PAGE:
Particle or Wave: Questioning Human Mindset

In summary, the conversation discusses the dual nature of particles and the possibility of having only waves without wave-particle duality. The participants suggest that there are certain experiments that cannot be fully explained by a wave picture, such as the photoelectric effect and Compton scattering. They also mention other phenomena, such as blackbody radiation and fine structure, that suggest particles. The conversation also touches on the idea of questioning nature with our existing mindset and the difficulty of abandoning the particle picture. One participant brings up redshift as a potential challenge to the particle perspective. Overall, the conversation highlights the complexity and ongoing debate surrounding the nature of particles and waves.
  • #1
Nick1234
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0
Hi All,

I am not a physicist, so my question/comment may be stupid, but if I don't ask I will surely stay stupid, so I'll ask.

I understand that particles show both particle-like behaviour (when measured or "observed") and wave-like behaviour (when expanding, not observed). My question: does observation or measurement not simply mean "question it with our existing mindset"? To me, it seems obvious that if we question nature with our particle-mindset (or with what do we find out that it is a particle?) it is not surprising that we get a particle back as an answer.

In other words, may we have only waves and no wave-particle duality?

I've also tried to make this point on my recent blog post, where I question http://www.spreadinghappiness.org/2009/12/no-emptiness-stillness-or-eternity-questioning-physical-concepts-in-light-of-typical-human-thinking-mistakes/" .

A reply would be very much appreciated!
 
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  • #3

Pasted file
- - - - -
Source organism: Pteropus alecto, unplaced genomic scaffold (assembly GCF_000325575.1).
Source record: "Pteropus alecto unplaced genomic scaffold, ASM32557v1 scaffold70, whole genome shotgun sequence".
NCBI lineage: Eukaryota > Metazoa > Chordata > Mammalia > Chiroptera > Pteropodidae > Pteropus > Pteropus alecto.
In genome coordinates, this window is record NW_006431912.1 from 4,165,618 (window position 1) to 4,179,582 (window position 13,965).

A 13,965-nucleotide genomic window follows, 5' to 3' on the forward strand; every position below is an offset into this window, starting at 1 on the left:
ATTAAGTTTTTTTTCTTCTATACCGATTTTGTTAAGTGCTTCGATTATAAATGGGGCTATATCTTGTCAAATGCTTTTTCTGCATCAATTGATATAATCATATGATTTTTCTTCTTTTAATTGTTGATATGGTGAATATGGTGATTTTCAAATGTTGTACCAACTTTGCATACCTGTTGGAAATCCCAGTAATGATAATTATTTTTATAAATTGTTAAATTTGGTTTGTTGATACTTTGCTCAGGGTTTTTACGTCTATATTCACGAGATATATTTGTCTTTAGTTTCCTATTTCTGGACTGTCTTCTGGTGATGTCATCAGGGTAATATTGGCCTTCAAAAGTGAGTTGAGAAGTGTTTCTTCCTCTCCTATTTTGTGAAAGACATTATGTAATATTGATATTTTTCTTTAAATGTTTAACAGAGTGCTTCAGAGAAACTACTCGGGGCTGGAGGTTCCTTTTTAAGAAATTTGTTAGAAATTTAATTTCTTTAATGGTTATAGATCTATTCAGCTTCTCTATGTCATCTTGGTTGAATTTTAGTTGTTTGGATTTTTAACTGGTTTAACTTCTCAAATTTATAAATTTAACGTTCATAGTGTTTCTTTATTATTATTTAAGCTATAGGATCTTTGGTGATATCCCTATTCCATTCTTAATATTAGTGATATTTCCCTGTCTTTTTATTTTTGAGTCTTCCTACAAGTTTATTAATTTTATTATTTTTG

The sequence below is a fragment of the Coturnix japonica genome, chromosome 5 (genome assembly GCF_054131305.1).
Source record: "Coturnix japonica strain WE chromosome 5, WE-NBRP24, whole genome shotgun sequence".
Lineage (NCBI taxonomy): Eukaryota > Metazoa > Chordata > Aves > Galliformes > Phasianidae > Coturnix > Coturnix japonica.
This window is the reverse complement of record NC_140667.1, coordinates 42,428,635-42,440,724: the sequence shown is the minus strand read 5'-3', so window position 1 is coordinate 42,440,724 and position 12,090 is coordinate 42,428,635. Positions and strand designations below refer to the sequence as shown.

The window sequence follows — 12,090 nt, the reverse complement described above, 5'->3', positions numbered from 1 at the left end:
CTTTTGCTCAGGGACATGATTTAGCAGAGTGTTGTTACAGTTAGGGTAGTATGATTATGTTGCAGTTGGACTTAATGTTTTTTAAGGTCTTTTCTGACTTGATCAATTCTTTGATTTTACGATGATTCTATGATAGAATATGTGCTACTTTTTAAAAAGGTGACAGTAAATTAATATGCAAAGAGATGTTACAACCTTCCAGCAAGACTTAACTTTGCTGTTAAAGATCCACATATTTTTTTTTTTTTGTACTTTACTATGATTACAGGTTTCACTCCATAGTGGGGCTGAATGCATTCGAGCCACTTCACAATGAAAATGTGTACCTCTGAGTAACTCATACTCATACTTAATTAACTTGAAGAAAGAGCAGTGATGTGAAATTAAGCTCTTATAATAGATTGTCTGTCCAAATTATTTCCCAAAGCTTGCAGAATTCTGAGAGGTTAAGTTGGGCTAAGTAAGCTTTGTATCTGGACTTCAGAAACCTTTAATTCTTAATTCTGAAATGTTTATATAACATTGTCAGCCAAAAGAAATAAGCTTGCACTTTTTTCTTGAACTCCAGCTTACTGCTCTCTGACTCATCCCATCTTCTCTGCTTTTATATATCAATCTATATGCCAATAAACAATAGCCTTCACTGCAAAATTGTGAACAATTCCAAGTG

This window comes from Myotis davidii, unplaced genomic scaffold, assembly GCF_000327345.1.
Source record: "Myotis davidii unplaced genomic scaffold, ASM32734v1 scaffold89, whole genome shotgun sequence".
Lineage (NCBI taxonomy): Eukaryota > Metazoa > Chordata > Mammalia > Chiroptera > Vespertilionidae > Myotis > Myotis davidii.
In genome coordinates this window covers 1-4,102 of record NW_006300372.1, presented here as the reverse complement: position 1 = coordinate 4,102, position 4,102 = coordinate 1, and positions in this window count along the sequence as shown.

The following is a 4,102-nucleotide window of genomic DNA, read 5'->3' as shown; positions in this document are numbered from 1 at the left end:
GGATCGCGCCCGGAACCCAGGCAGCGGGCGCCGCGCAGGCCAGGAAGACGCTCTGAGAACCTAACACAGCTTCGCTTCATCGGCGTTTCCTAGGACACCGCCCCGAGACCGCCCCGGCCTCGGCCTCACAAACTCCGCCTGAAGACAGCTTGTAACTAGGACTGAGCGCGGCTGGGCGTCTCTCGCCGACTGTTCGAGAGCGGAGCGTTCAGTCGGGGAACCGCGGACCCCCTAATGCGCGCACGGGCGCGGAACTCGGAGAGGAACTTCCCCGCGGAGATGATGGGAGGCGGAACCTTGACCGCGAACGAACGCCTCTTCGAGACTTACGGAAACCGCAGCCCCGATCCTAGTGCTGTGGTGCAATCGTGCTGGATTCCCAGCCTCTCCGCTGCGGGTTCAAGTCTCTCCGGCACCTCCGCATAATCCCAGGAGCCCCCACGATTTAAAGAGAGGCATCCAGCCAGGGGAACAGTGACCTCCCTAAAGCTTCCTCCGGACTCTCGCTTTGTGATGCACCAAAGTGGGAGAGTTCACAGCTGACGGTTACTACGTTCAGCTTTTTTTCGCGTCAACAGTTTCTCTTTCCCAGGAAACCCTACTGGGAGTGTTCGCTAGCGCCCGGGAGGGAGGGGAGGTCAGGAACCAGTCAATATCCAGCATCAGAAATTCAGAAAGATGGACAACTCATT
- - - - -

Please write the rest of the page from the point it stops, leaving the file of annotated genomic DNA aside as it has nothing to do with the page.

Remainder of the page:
Hi Sokrates,

thank you for your answer. I know the photoelectric effect. In this experiment we "question" light by observing the effect it has on the electrons. My question starts at an earlier stage: why are we so sure that we "question" nature with the particles called electrons? How do we know they are particles?
 
  • #4
Hmm.. I am trying to fully understand your point.

But the reason is, I think, that we "falsify", "eliminate" other methods of questioning.
We are forced to believe in that conclusion, after a number of tests.

The name "particle" or "electron" are our inventions, but the phenomena and their properties are about the character of nature.
 
  • #5
Nick1234 said:
Hi Sokrates,

thank you for your answer. I know the photoelectric effect. In this experiment we "question" light by observing the effect it has on the electrons. My question starts at an earlier stage: why are we so sure that we "question" nature with the particles called electrons? How do we know they are particles?

This question is part physics, part philosophy. Yes, it is true to a certain extent that what you see is a function of how you look. But that does not mean that the wave picture is "correct" and the particle one is not.

As Sokrates says, there is behavior that the wave picture cannot explain. For example, you never see fraction of a wave, which you would expect. There are higher order photon effects that really require a particle perspective, see for example this:

"While the classical, wavelike behavior of light ~interference and diffraction! has been easily